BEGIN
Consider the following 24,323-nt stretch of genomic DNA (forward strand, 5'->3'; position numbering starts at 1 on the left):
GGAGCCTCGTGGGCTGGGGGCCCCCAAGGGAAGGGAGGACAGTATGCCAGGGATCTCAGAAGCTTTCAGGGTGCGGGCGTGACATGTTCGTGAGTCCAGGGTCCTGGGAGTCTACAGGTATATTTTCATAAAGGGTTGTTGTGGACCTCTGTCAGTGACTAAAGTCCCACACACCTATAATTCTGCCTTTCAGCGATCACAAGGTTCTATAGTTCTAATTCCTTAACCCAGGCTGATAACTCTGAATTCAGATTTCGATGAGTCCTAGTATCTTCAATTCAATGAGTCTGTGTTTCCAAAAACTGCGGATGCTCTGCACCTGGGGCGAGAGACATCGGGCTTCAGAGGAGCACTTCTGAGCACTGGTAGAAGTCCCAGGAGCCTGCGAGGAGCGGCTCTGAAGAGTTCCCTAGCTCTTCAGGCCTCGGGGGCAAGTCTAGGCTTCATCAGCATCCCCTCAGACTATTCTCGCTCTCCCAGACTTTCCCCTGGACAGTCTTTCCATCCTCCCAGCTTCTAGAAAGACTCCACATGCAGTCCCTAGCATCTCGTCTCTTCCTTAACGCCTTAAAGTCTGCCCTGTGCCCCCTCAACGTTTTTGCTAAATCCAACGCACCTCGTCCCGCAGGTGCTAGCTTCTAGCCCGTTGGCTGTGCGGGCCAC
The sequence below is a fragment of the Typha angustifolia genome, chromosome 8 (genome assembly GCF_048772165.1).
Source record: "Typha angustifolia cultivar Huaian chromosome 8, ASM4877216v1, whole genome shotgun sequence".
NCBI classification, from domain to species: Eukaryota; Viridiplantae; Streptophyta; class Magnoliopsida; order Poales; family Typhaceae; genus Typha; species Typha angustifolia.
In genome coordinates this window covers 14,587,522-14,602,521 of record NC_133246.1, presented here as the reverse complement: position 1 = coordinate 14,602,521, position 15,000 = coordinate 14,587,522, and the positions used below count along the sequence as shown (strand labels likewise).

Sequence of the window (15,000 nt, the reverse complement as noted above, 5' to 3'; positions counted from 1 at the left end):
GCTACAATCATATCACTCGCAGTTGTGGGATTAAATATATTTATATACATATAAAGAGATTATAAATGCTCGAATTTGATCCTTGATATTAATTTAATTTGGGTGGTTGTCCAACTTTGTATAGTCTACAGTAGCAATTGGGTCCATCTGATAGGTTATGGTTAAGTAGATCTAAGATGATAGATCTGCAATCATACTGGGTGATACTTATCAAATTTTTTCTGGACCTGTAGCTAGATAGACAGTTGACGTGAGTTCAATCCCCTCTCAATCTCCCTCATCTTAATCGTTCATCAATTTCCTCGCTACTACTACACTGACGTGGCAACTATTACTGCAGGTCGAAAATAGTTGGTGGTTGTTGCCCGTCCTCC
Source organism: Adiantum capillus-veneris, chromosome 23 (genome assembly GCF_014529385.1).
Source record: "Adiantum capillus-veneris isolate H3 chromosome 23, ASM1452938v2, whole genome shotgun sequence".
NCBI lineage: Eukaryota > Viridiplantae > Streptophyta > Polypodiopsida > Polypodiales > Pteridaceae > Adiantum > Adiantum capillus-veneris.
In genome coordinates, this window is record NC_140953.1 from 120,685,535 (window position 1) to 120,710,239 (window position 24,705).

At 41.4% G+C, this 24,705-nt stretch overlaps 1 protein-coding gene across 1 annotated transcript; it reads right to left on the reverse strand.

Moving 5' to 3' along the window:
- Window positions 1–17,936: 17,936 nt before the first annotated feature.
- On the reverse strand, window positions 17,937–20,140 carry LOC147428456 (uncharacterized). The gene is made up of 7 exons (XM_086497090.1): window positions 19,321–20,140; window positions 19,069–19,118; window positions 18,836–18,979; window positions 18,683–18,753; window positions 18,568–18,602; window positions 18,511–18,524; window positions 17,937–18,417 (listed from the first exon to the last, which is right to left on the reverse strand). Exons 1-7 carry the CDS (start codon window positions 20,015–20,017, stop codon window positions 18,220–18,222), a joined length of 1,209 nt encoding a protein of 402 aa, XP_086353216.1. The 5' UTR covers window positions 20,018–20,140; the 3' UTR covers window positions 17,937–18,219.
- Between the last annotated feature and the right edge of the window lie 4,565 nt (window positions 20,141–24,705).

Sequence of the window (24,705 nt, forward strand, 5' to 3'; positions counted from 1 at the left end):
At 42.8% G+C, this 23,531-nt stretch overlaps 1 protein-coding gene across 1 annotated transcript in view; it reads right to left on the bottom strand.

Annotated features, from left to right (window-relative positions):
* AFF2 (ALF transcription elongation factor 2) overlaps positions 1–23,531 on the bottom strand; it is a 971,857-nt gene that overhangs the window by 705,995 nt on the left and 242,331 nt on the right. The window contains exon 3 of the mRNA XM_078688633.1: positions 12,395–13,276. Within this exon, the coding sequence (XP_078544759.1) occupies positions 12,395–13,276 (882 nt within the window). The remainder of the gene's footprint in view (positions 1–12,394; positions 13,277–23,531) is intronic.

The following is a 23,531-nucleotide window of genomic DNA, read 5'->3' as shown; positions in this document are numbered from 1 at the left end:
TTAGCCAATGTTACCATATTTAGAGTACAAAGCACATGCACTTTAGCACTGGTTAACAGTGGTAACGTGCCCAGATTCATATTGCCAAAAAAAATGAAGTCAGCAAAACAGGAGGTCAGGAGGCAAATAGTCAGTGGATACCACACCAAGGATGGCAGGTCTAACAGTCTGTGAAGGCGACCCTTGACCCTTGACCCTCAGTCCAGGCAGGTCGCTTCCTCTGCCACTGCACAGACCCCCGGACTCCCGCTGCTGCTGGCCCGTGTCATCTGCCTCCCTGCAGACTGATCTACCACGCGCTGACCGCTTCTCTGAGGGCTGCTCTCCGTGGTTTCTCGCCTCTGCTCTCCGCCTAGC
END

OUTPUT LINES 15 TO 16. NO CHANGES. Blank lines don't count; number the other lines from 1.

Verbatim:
- Window positions 1–17,936: 17,936 nt before the first annotated feature.
- On the reverse strand, window positions 17,937–20,140 carry LOC147428456 (uncharacterized). The gene is made up of 7 exons (XM_086497090.1): window positions 19,321–20,140; window positions 19,069–19,118; window positions 18,836–18,979; window positions 18,683–18,753; window positions 18,568–18,602; window positions 18,511–18,524; window positions 17,937–18,417 (listed from the first exon to the last, which is right to left on the reverse strand). Exons 1-7 carry the CDS (start codon window positions 20,015–20,017, stop codon window positions 18,220–18,222), a joined length of 1,209 nt encoding a protein of 402 aa, XP_086353216.1. The 5' UTR covers window positions 20,018–20,140; the 3' UTR covers window positions 17,937–18,219.